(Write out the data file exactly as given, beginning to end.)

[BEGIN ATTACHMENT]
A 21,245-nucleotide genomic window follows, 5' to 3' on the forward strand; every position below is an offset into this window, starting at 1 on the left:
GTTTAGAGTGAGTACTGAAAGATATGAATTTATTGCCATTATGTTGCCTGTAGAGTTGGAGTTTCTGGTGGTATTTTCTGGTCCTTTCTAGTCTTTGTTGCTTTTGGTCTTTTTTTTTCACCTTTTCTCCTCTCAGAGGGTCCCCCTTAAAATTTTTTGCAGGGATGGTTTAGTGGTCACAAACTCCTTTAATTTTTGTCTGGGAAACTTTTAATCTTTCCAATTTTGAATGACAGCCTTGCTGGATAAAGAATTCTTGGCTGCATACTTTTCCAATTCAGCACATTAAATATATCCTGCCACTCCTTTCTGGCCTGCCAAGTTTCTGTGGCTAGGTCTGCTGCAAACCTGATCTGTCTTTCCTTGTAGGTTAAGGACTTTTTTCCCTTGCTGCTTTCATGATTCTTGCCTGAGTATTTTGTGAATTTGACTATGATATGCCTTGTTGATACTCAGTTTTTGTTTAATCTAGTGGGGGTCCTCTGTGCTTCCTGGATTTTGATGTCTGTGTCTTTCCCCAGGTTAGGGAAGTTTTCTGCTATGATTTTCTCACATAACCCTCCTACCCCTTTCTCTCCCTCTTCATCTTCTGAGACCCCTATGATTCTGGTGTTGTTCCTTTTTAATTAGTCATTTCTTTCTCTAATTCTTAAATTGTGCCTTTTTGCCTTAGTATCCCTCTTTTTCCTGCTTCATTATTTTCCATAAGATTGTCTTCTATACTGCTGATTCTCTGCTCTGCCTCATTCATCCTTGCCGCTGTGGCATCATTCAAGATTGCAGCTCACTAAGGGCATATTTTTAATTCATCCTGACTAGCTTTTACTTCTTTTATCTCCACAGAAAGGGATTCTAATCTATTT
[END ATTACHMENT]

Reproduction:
A 21,245-nucleotide genomic window follows, 5' to 3' on the forward strand; every position below is an offset into this window, starting at 1 on the left:
GTTTAGAGTGAGTACTGAAAGATATGAATTTATTGCCATTATGTTGCCTGTAGAGTTGGAGTTTCTGGTGGTATTTTCTGGTCCTTTCTAGTCTTTGTTGCTTTTGGTCTTTTTTTTTCACCTTTTCTCCTCTCAGAGGGTCCCCCTTAAAATTTTTTGCAGGGATGGTTTAGTGGTCACAAACTCCTTTAATTTTTGTCTGGGAAACTTTTAATCTTTCCAATTTTGAATGACAGCCTTGCTGGATAAAGAATTCTTGGCTGCATACTTTTCCAATTCAGCACATTAAATATATCCTGCCACTCCTTTCTGGCCTGCCAAGTTTCTGTGGCTAGGTCTGCTGCAAACCTGATCTGTCTTTCCTTGTAGGTTAAGGACTTTTTTCCCTTGCTGCTTTCATGATTCTTGCCTGAGTATTTTGTGAATTTGACTATGATATGCCTTGTTGATACTCAGTTTTTGTTTAATCTAGTGGGGGTCCTCTGTGCTTCCTGGATTTTGATGTCTGTGTCTTTCCCCAGGTTAGGGAAGTTTTCTGCTATGATTTTCTCACATAACCCTCCTACCCCTTTCTCTCCCTCTTCATCTTCTGAGACCCCTATGATTCTGGTGTTGTTCCTTTTTAATTAGTCATTTCTTTCTCTAATTCTTAAATTGTGCCTTTTTGCCTTAGTATCCCTCTTTTTCCTGCTTCATTATTTTCCATAAGATTGTCTTCTATACTGCTGATTCTCTGCTCTGCCTCATTCATCCTTGCCGCTGTGGCATCATTCAAGATTGCAGCTCACTAAGGGCATATTTTTAATTCATCCTGACTAGCTTTTACTTCTTTTATCTCCACAGAAAGGGATTCTAATCTATTT